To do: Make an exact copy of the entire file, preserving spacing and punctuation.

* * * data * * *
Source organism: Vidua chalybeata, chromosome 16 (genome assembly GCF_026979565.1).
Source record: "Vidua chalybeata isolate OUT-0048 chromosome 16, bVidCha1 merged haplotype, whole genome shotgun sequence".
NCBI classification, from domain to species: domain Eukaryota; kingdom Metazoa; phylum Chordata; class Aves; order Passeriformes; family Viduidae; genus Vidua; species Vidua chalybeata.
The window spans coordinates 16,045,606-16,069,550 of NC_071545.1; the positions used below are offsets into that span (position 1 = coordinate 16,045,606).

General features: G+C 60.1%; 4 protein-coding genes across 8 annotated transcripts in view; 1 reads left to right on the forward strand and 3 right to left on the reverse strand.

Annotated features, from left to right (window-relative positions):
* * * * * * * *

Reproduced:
Source organism: Vidua chalybeata, chromosome 16 (genome assembly GCF_026979565.1).
Source record: "Vidua chalybeata isolate OUT-0048 chromosome 16, bVidCha1 merged haplotype, whole genome shotgun sequence".
NCBI classification, from domain to species: domain Eukaryota; kingdom Metazoa; phylum Chordata; class Aves; order Passeriformes; family Viduidae; genus Vidua; species Vidua chalybeata.
The window spans coordinates 16,045,606-16,069,550 of NC_071545.1; the positions used below are offsets into that span (position 1 = coordinate 16,045,606).

General features: G+C 60.1%; 4 protein-coding genes across 8 annotated transcripts in view; 1 reads left to right on the forward strand and 3 right to left on the reverse strand.

Annotated features, from left to right (window-relative positions):